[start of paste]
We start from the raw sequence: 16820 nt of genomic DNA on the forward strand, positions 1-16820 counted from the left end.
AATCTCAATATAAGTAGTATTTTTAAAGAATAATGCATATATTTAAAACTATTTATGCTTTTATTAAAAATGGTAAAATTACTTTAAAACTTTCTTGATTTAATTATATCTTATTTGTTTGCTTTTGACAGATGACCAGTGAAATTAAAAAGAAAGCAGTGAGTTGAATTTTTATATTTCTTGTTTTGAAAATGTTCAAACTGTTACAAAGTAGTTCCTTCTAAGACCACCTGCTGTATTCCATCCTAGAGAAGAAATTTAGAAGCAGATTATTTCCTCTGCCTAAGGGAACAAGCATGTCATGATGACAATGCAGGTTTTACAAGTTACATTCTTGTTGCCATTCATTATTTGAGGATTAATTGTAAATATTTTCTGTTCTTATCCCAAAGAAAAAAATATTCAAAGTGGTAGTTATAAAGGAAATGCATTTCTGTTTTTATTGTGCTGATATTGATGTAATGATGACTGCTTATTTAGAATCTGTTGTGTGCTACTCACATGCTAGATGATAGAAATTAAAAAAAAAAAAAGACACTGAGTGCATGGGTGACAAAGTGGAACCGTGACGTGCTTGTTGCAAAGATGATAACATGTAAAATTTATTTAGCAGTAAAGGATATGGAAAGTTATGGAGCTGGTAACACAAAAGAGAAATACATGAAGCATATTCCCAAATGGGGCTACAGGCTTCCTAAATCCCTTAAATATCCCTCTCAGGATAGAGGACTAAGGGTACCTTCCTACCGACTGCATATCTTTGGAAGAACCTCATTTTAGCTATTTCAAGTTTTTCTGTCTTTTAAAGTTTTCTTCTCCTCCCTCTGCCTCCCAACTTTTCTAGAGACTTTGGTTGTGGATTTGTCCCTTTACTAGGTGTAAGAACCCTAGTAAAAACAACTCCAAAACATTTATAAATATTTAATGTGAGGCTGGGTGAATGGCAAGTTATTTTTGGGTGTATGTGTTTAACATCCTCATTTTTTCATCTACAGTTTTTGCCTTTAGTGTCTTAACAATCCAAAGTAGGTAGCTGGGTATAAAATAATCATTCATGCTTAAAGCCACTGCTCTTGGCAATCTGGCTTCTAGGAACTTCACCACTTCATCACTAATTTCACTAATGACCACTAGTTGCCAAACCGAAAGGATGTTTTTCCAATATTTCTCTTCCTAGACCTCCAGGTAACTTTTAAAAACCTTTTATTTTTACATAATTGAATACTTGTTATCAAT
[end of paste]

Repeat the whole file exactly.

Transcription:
We start from the raw sequence: 16820 nt of genomic DNA on the forward strand, positions 1-16820 counted from the left end.
AATCTCAATATAAGTAGTATTTTTAAAGAATAATGCATATATTTAAAACTATTTATGCTTTTATTAAAAATGGTAAAATTACTTTAAAACTTTCTTGATTTAATTATATCTTATTTGTTTGCTTTTGACAGATGACCAGTGAAATTAAAAAGAAAGCAGTGAGTTGAATTTTTATATTTCTTGTTTTGAAAATGTTCAAACTGTTACAAAGTAGTTCCTTCTAAGACCACCTGCTGTATTCCATCCTAGAGAAGAAATTTAGAAGCAGATTATTTCCTCTGCCTAAGGGAACAAGCATGTCATGATGACAATGCAGGTTTTACAAGTTACATTCTTGTTGCCATTCATTATTTGAGGATTAATTGTAAATATTTTCTGTTCTTATCCCAAAGAAAAAAATATTCAAAGTGGTAGTTATAAAGGAAATGCATTTCTGTTTTTATTGTGCTGATATTGATGTAATGATGACTGCTTATTTAGAATCTGTTGTGTGCTACTCACATGCTAGATGATAGAAATTAAAAAAAAAAAAAGACACTGAGTGCATGGGTGACAAAGTGGAACCGTGACGTGCTTGTTGCAAAGATGATAACATGTAAAATTTATTTAGCAGTAAAGGATATGGAAAGTTATGGAGCTGGTAACACAAAAGAGAAATACATGAAGCATATTCCCAAATGGGGCTACAGGCTTCCTAAATCCCTTAAATATCCCTCTCAGGATAGAGGACTAAGGGTACCTTCCTACCGACTGCATATCTTTGGAAGAACCTCATTTTAGCTATTTCAAGTTTTTCTGTCTTTTAAAGTTTTCTTCTCCTCCCTCTGCCTCCCAACTTTTCTAGAGACTTTGGTTGTGGATTTGTCCCTTTACTAGGTGTAAGAACCCTAGTAAAAACAACTCCAAAACATTTATAAATATTTAATGTGAGGCTGGGTGAATGGCAAGTTATTTTTGGGTGTATGTGTTTAACATCCTCATTTTTTCATCTACAGTTTTTGCCTTTAGTGTCTTAACAATCCAAAGTAGGTAGCTGGGTATAAAATAATCATTCATGCTTAAAGCCACTGCTCTTGGCAATCTGGCTTCTAGGAACTTCACCACTTCATCACTAATTTCACTAATGACCACTAGTTGCCAAACCGAAAGGATGTTTTTCCAATATTTCTCTTCCTAGACCTCCAGGTAACTTTTAAAAACCTTTTATTTTTACATAATTGAATACTTGTTATCAAT